Brewers didn’t yet understand the biology of fermentation, so the most competitive yeasts (and other microbes) determined the character of the beer. Beer brewed in warm months would have been dominated by ale yeast and bacteria, while lager strains survived and fermented at temperatures well below what other bugs could manage.


And so it is that an otherwise minor figure in world history indirectly influenced most of what is brewed today.

Lager Fermentation

Ale yeasts and lager yeasts are different species altogether. Ale yeast is Saccharomyces cerevisiae while lager yeast is Saccharomyces pastorianus (sometimes described as Saccharomyces carlsbergensis or Saccharomyces uvarum in older texts).

Saccharomyces cerevisiae generally thrives at temperatures north of 60°F (16°C). Ale brewing is within the reach of most homebrewers because optimal temperatures for ale fermentation happen to be around room temperature. No extra equipment is needed.

Saccharomyces pastorianus, on the other hand, prefers the cold. Lager strains can ferment down into the mid- to low-40s Fahrenheit (single digits Celsius) and can metabolize the sugar melibiose (a disaccharide sugar that Saccharomyces cerevisiae can’t break down).


The main flavor differentiator for lager yeast, though, is that cold suppresses the fruity esters and spicy phenols that ale yeasts produce. A well-made lager almost exclusively showcases malt and hops, with only subtle fermentation character from the chosen yeast strain. You might detect some sulfur or perhaps a touch of green apple, but that’s about it.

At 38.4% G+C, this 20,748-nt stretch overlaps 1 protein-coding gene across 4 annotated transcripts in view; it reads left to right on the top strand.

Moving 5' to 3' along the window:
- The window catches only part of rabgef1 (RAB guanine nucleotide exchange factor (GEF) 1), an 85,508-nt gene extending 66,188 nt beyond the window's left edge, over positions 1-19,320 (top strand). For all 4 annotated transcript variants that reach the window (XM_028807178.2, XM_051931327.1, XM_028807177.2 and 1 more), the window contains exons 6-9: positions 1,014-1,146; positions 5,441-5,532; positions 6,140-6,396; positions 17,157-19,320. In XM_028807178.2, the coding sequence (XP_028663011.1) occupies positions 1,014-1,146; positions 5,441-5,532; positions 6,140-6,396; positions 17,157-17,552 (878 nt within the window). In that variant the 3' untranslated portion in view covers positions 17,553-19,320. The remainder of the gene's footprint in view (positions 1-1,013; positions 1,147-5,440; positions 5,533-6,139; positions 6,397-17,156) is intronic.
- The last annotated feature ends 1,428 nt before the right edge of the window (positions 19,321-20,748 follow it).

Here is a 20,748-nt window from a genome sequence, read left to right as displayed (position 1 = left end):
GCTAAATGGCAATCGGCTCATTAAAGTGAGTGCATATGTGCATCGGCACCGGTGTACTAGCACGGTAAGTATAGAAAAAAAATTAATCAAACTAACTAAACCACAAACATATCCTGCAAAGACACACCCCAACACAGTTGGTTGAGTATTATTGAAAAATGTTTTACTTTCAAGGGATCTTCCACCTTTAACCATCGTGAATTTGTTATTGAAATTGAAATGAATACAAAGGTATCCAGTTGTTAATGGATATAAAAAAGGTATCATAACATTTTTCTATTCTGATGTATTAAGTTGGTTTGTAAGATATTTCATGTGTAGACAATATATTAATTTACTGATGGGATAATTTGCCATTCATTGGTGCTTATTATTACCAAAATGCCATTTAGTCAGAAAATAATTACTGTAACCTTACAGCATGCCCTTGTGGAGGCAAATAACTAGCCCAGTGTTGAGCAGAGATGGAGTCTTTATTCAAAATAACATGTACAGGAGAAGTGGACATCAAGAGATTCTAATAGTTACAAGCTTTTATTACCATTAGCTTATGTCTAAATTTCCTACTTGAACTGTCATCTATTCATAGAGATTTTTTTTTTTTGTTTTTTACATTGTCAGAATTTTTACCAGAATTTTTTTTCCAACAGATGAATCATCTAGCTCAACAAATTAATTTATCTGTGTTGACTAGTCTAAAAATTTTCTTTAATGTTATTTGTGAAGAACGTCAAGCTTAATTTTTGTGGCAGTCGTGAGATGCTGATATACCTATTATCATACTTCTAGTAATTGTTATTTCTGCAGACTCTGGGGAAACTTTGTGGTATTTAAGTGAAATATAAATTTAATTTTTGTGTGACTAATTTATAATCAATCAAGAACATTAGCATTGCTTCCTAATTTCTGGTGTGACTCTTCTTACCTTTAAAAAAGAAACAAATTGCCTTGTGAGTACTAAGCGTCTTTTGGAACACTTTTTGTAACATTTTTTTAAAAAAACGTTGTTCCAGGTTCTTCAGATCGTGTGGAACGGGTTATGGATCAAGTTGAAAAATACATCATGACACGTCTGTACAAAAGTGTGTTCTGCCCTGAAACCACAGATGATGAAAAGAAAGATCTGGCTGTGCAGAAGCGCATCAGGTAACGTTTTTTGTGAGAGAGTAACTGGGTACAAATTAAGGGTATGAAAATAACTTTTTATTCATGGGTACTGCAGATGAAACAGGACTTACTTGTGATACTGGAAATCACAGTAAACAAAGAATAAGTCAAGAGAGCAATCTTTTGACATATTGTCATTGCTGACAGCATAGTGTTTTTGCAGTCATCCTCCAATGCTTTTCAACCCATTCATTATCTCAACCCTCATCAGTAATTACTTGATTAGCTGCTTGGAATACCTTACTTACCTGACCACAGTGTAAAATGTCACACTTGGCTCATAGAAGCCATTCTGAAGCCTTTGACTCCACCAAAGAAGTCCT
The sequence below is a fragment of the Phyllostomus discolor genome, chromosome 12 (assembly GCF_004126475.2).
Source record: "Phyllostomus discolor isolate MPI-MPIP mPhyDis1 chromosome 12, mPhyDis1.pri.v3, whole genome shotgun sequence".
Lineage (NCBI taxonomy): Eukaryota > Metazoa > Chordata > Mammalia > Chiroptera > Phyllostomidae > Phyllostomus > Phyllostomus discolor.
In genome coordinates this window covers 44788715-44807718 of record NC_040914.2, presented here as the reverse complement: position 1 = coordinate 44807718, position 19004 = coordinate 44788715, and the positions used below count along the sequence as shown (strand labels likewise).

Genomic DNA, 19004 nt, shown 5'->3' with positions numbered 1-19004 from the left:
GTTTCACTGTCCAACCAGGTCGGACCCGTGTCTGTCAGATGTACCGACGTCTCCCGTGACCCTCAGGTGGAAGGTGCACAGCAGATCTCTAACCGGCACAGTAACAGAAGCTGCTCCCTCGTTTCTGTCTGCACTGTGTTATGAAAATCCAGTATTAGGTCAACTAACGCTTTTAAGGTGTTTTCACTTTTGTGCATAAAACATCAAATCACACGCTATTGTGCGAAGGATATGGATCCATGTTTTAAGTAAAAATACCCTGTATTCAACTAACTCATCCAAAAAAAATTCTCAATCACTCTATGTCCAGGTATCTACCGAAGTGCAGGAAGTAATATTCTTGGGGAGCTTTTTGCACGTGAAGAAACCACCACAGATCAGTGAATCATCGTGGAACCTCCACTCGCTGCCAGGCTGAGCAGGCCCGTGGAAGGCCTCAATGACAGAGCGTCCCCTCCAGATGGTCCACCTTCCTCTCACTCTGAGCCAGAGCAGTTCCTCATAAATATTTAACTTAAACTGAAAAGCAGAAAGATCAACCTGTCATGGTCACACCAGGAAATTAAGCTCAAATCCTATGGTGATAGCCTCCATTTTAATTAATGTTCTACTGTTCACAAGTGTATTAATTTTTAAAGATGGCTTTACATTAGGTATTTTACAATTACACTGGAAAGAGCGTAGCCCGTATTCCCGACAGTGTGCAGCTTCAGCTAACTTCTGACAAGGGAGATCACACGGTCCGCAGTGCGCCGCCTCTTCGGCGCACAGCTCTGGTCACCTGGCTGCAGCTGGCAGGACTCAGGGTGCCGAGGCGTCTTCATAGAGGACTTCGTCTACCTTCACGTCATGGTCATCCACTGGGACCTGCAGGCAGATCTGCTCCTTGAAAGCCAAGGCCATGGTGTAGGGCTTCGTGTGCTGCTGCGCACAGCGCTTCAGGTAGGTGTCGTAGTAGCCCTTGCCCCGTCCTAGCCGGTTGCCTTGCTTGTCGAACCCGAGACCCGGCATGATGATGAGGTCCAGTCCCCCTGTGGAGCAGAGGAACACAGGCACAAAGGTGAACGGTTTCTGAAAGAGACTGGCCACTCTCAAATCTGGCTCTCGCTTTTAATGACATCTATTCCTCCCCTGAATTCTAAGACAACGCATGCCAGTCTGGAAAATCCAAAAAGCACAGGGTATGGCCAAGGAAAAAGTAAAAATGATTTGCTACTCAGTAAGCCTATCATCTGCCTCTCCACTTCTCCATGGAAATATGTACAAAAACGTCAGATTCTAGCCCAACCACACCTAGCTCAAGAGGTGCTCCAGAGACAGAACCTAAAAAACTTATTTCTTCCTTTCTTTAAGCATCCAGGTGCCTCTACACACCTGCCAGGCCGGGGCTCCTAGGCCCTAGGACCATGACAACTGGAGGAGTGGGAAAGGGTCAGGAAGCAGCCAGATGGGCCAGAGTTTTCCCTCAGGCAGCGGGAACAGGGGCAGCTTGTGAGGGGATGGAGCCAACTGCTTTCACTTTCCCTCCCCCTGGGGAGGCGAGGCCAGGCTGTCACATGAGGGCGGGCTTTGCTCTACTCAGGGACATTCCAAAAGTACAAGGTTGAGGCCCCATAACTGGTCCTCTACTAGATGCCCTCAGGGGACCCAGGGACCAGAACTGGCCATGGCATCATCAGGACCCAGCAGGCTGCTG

Lager fermentation isn’t easy. But the results can be incredibly rewarding to those who take the time to understand it.


One consequence of preferentially selecting for cold-fermenting strains is that these yeasts continue to stay relatively active at low temperatures. That’s why lager fermentation is traditionally followed by an extended period of cold conditioning, or lagering, at temperatures near freezing.

Lager yeast continues to clean up off flavors and round out the beer during the lagering phase. The prolonged yeast activity breaks down certain fermentation by-products that would have been off-gassed in an ale fermentation, but remain in solution at lager temperatures.